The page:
Trolling with lures near the surface is referred to as flat lining.  This technique works great with landlocked salmon (best when water is cool).  The best lures to use are stickbaits, streamers and spoons.  During the warm months you need to get lures deeper for the trout and salmon.  Sometimes as deep as 100 feet or more.  A few methods to get lures down deep is a downrigger.  A downrigger is a heavy weight attached to steel cable that lowers and raises by a winch and pulley system.  One downrigger that works well is the Cannon Tournament Series DigiTroll 5TSThe stainless steel spool allows you to re-spool monofilament or superlines.  It has a swival base and integrated LCD screen and touch pad which provides a real time date and is simple to operate.  Best part is its electric.

















Divers:  This device is attached to your line.  This will get your lure down to the depth you want.  Divers are a great option for beginning trollers.  They are cheaper than downriggers and there is no installation to your boat.

WireLine:  This method has become very popular over the years.  When used with a diving device, the bait goes deeper.

Copperline:  This system has been popular for many years in the Finger Lakes area.  Lake trout are the favorite to catch with copper.  Another term people use is "pulling copper".  One tugs the copper by hand using a heavy spoon.  Some people modify an old victrola record player to wind the copper on.

Lures that are popular for trolling salmonids are spoons, plugs, and flies.  Three main styles of attractors are spinners, dodgers, and flashers.

Vertical Jigging:  A very popular method of catching lake trout is vertical jigging.  This method entails lowering the jig to the bottom a few times and then reeling it up rapidly off the bottom for a short distance, before dropping it again and repeating.  This is a nice alternative to trolling when you have water fleas or weed matts.  You also do not need any special rod or reel.

Natural Bait:  Minnows are extremely popular to use.  Make sure you use only certified bait or bait caught from the lake you are fishing on.  Other popular baits are alewives (also called sawbellies or mooneyes), egg sacs, and marshmallow and worm rigs.  The marshmallow and worm rigs are extremely popular on Skaneateles Lake.  The colored marshmallow helps float the worm off the bottom and the bright color of the marshmallow acts like a attractor.  Some people skip the worm and just use the marshmallow. 

So have a relaxing and fun time out fishing on the Finger Lakes, and remember if you need anything we are just a short distance away.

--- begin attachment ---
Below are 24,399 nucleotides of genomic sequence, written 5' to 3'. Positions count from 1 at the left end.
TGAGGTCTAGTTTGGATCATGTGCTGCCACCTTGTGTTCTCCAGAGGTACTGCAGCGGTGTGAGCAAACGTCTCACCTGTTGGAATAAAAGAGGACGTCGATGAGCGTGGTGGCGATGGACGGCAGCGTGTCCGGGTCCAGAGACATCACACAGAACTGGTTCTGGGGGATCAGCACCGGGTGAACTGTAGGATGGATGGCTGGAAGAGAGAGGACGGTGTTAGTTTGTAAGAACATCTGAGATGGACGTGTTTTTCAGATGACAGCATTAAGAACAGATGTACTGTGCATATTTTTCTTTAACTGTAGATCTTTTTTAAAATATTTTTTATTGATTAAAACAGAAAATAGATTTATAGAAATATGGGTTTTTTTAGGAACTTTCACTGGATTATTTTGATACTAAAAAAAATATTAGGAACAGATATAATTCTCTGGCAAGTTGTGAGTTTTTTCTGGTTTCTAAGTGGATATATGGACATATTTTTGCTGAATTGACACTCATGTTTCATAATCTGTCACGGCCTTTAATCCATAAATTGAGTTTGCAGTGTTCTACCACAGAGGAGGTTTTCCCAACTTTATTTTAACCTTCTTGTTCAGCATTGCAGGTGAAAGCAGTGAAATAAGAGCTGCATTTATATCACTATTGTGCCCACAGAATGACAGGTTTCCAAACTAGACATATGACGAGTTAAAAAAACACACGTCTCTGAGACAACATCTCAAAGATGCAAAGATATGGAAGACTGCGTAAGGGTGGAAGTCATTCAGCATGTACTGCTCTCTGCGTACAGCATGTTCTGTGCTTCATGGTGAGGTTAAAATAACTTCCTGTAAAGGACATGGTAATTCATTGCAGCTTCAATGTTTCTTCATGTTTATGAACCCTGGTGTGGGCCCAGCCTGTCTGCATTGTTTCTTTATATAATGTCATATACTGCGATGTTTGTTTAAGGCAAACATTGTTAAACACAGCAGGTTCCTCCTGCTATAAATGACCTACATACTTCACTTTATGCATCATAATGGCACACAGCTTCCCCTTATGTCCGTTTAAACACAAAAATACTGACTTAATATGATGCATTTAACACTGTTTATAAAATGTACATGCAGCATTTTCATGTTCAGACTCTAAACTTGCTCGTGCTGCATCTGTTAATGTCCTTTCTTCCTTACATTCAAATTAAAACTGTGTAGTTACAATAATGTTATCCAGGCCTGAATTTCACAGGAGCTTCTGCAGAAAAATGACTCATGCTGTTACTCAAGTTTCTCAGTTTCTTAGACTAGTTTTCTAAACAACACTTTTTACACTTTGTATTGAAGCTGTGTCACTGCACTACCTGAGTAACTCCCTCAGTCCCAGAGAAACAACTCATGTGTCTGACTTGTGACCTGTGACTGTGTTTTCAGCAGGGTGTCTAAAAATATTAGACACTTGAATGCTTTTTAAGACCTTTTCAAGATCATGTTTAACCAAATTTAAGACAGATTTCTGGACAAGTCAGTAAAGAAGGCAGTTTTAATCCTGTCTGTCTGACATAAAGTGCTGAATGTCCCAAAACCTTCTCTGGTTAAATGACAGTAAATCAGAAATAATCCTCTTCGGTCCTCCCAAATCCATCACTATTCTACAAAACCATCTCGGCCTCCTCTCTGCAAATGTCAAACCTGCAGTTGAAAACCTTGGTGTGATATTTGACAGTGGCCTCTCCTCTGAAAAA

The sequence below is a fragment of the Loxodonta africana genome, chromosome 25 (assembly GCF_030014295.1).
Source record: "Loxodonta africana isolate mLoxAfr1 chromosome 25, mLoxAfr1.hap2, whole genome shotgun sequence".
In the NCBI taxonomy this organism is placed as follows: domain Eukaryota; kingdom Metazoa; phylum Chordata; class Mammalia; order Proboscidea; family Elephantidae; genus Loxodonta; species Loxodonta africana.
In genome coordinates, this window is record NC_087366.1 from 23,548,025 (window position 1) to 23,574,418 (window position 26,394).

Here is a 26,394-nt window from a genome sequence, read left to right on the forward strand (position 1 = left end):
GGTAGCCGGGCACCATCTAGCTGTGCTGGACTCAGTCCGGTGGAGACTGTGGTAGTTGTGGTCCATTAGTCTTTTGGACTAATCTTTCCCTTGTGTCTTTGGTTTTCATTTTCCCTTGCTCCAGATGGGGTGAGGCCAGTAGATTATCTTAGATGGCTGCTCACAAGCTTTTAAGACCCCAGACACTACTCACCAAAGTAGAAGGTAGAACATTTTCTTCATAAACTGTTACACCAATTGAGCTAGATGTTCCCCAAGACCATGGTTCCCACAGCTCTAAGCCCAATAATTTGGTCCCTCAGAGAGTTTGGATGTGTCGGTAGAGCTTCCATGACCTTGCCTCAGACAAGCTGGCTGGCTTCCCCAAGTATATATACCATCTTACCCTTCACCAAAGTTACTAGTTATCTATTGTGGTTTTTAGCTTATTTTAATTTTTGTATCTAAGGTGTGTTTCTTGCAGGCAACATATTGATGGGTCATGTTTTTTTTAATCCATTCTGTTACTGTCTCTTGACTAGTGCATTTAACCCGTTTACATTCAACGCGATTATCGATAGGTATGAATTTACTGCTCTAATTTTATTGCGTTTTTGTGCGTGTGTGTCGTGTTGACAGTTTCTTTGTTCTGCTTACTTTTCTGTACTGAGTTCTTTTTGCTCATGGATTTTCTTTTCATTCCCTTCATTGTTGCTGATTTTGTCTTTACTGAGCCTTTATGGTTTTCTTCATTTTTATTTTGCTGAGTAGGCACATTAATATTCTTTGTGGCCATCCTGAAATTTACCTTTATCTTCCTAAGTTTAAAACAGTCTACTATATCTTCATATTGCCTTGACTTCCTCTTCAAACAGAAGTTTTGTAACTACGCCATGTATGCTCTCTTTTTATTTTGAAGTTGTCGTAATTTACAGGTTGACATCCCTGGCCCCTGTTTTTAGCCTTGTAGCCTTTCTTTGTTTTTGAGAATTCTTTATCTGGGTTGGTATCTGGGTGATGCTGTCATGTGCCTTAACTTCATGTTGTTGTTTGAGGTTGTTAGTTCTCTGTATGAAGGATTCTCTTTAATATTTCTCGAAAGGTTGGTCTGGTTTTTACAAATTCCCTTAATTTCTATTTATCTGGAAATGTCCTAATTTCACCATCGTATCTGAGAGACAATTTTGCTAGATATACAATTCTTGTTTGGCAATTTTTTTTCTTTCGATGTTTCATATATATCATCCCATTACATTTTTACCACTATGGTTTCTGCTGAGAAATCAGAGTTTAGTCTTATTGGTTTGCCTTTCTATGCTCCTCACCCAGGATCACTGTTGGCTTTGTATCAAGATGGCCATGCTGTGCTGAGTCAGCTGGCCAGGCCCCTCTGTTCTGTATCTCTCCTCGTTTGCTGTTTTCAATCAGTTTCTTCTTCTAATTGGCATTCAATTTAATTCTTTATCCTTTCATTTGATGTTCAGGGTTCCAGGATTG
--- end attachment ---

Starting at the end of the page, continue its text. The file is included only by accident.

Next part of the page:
Robin Piedmonte - Events Coordinator








That Takes The Bait

That Takes The Bait

Hey all you guys and gals out there in Blogland.  Let me tell you a little bit about myself and why I am writing this blog.  I retired from the corporate world several years ago and got my dream job here at Bass Pro Shops (eat your heart out Bill Gates).  Since I work here, even though I do not work out on the floor, I though it would be a good idea for me to know a little bit about each of the different departments.  As I got to know more, I realized how much I didn’t know.  Not just about what we sell in the store, but about what you have to know to use what we sell in the store.

Take fishing baits for example.  Do you know how many different kinds of fishing baits there are?  Not to mention all of the different colors.  Did you know you use one kind of bait to catch one kind of fish and another to catch a different kind or you can be trying to catch the same kind of fish but you use a different kind of bait because it is morning or evening?  Or maybe a different color?  So I started out asking my husband what he thought about baits (after 40 some years of marriage that’s what a good wife is supposed to do, right?).  Next I asked his fishing buddies, then I did what I should have done in the first place, I went to the experts in our fishing department.  After hearing what all they had to say, I got to thinking – There might be other people out there just like me who might be in need a basic understanding of fishing baits.  So here goes (and remember, this is not comprehensive just basic and I am no expert).

Baits are divided into six different types – Crank baits, Top water Plugs, Spinner baits, buzz baits, jigs and plastics. 

Crank baits - Diving crank baits are characterized by a bill or lip. Deep running crank baits are used to probe depths of water below crankthe surface.  Minnow type shallow runners are used as top water lures and are twitched across the surface.   The diving depth is determined by the length and width of the bill.  When the bait is pulled through the water, the lip causes it to dive.   When the retrieve is paused the bait will float to the surface. The action of the bait depends on the style of bait, length of cast, the rate of retrieve, pausing and twitching action, and the position of the rod tip. Using a stop and go retrieve around points, channels, stumps, and brush will often trigger a strike.

Shallow, medium and deep running crank baits come in different weights, sizes and color patterns. They can cover a large amount of water in a short time.  The swimming crank bait is similar to the lipped crank bait, except that it sinks when it is paused.  It is very versatile and can be fished at various depths.  They are effective around drop offs, humps, through timber and along edges of grass lines